The "construction of Europe" is not a miracle, and that's official – according to the Vatican. So writes Ambrose Evans-Pritchard of The Daily Telegraph, back from his hols and ready to do battle with the Brussels circuit on our behalf.
His story, Vatican resists drive to canonise EU founder recounts how a campaign to sanctify the European Union through the beatification of its founding father, Robert Schuman, has run into stiff resistance from the Vatican and now appears likely to fail.
It least it seems the Vatican has retained some scruples. Having failed to find any evidence of miraculous healings or visions - a sine qua non for beatification, which is the first step towards canonisation – the investigators have refused to accept that "Franco-German reconciliation in the bitter aftermath of the Second World War was itself miraculous". "So far", writes Ambrose, "the Pope has responded coolly".
Schuman was, of course, the French foreign minister who on 9 May 1950 unveiled plans to pool western Europe's coal and steel production, which led to the formation of the European Coal and Steel Community (ECSC). This in turn provided a template for the institutional structures of the European Economic Community, which survive to this day in the form of the European Union.
But, although Schuman is publicly credited as having launched the ECSC, and is thus revered in some circles as the "Father of Europe" – with the anniversary of his 9 May speech "celebrated" as Europe day, it is well known that the true author of what was called the Schuman Plan was in fact Jean Monnet.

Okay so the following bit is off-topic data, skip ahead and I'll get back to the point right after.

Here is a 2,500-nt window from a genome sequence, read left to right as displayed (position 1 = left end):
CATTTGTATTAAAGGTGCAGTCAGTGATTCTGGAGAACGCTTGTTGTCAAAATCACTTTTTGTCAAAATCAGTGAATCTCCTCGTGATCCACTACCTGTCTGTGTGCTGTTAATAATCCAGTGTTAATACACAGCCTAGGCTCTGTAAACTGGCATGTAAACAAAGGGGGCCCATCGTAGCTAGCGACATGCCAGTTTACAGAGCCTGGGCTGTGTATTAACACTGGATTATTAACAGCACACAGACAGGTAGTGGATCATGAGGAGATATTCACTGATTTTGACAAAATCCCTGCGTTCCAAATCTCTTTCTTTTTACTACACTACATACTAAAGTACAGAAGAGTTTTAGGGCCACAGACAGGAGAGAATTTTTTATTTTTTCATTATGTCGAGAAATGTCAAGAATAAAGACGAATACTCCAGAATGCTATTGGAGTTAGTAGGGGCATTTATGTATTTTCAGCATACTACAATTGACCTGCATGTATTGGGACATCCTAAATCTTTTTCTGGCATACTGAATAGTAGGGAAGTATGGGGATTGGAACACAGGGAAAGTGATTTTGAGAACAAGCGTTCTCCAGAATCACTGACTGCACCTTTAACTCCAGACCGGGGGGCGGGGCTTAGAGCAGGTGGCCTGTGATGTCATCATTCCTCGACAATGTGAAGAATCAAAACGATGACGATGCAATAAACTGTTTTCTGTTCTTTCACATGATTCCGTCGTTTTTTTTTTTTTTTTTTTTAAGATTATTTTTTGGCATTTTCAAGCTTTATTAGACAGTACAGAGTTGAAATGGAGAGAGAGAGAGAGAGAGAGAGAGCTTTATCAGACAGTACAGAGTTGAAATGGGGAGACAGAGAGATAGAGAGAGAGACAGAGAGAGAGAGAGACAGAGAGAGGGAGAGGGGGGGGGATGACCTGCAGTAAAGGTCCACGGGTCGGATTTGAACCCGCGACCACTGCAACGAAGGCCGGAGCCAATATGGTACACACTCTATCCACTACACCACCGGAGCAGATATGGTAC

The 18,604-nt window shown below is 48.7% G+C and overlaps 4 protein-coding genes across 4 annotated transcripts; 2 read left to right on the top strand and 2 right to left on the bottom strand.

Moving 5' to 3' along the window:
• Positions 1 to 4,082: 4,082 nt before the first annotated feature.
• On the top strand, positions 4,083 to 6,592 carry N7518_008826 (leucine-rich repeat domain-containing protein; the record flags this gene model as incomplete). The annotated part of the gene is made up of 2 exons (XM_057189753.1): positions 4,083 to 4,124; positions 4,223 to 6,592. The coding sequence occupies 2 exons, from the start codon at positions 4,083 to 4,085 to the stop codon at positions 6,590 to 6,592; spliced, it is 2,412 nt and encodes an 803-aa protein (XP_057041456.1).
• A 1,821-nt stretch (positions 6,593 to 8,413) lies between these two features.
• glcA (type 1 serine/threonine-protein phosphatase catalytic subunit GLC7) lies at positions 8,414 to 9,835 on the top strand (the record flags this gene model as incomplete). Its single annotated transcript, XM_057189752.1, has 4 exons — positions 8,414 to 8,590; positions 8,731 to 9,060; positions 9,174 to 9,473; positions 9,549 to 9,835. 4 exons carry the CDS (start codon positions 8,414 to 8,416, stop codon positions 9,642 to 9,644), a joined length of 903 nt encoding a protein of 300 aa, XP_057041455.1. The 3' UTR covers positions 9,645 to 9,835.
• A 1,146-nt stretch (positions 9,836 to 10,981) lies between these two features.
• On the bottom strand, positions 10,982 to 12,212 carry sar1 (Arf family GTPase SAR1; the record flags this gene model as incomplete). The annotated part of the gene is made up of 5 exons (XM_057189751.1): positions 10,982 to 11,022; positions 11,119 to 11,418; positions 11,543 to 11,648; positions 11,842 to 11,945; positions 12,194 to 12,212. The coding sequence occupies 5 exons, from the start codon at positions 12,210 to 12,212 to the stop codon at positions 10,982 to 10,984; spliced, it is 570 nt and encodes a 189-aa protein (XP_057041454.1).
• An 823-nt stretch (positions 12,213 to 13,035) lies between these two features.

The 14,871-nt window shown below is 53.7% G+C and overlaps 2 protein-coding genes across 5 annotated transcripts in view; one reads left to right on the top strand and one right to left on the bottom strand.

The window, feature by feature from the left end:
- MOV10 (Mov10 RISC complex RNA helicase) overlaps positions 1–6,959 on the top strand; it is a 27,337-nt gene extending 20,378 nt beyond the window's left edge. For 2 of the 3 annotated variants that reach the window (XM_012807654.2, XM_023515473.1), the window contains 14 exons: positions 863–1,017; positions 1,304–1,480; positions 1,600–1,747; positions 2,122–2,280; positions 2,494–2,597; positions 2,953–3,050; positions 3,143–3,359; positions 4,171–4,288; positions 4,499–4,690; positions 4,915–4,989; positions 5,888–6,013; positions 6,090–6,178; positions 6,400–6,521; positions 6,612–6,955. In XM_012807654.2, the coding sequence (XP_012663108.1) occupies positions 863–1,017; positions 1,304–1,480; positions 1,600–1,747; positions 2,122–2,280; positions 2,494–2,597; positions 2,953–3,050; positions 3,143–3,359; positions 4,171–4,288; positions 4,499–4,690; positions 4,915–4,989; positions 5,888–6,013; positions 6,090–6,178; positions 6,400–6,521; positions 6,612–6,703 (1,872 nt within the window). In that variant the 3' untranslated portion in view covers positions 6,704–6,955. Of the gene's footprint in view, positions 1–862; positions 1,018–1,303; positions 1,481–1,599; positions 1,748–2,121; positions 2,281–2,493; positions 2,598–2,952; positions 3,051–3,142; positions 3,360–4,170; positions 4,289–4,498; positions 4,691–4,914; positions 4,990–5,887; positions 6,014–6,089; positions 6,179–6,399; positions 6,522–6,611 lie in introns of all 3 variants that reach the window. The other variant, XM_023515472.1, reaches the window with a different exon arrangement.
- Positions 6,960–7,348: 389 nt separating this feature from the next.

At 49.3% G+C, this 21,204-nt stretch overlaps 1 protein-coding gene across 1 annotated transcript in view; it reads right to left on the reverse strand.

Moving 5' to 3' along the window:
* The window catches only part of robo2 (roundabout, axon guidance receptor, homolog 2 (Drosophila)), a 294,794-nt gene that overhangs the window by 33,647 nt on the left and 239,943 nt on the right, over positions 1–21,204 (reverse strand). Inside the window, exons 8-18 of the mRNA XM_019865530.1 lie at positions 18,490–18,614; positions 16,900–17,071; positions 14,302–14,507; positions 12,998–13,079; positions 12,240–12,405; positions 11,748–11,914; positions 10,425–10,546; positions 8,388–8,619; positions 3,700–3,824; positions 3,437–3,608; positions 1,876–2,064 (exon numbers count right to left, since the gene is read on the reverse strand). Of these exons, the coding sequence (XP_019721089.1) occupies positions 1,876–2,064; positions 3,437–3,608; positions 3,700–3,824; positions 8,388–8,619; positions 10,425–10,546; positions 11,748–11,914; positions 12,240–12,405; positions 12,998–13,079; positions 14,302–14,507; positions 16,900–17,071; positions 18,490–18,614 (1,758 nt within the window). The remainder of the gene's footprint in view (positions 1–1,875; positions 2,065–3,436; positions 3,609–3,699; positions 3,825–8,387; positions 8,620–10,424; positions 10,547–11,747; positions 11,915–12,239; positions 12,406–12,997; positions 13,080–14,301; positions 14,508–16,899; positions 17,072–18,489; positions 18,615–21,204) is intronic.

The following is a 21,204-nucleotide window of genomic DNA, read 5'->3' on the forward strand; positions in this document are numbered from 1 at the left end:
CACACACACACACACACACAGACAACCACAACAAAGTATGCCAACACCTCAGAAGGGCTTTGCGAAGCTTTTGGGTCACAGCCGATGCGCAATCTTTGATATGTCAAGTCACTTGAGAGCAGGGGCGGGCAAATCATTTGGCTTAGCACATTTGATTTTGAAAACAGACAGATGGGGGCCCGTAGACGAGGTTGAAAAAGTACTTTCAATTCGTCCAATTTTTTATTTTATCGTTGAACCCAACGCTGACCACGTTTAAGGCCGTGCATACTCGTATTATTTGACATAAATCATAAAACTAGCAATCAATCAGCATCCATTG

Monnet was a lapsed Catholic who married a divorcee - with a somewhat shady past which included selling, illegally, "firewater" to Canadian Indians. It is rather fitting, therefore, that the true author of "Franco-German reconciliation" could not possibly have been put up for sainthood, and the campaigners who are seeking the effective sanctification of the EU have had to go for Monnet's front man, M. Schuman, thus perpetuating the myth that he was the progenitor of "le Plan".
But the most fascinating detail of Ambrose's report is the fact that Schuman was "a gangly ascetic" who lived on eggs and lettuce. That detail should be more widely known. The judgement of anyone who lives in France, with its incomparable cuisine, and lives off eggs and lettuce, has to be seriously suspect.
Lettuce pray that that others will eventually see that M. Schuman's judgment on "Europe" was equally suspect, and the whole damn thing should be ditched, along with his supporters' ambitions for his sainthood.